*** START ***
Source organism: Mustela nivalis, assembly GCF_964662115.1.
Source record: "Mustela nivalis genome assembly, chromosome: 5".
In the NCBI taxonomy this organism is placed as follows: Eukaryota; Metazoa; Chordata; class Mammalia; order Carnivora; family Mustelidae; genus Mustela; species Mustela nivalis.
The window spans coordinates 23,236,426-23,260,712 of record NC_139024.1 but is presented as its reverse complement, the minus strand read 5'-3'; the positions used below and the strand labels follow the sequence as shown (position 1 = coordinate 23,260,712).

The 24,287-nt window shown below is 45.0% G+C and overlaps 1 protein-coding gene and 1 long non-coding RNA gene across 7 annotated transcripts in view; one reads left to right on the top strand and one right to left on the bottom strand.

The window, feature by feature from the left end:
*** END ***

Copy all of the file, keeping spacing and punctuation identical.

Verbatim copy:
Source organism: Mustela nivalis, assembly GCF_964662115.1.
Source record: "Mustela nivalis genome assembly, chromosome: 5".
In the NCBI taxonomy this organism is placed as follows: Eukaryota; Metazoa; Chordata; class Mammalia; order Carnivora; family Mustelidae; genus Mustela; species Mustela nivalis.
The window spans coordinates 23,236,426-23,260,712 of record NC_139024.1 but is presented as its reverse complement, the minus strand read 5'-3'; the positions used below and the strand labels follow the sequence as shown (position 1 = coordinate 23,260,712).

The 24,287-nt window shown below is 45.0% G+C and overlaps 1 protein-coding gene and 1 long non-coding RNA gene across 7 annotated transcripts in view; one reads left to right on the top strand and one right to left on the bottom strand.

The window, feature by feature from the left end: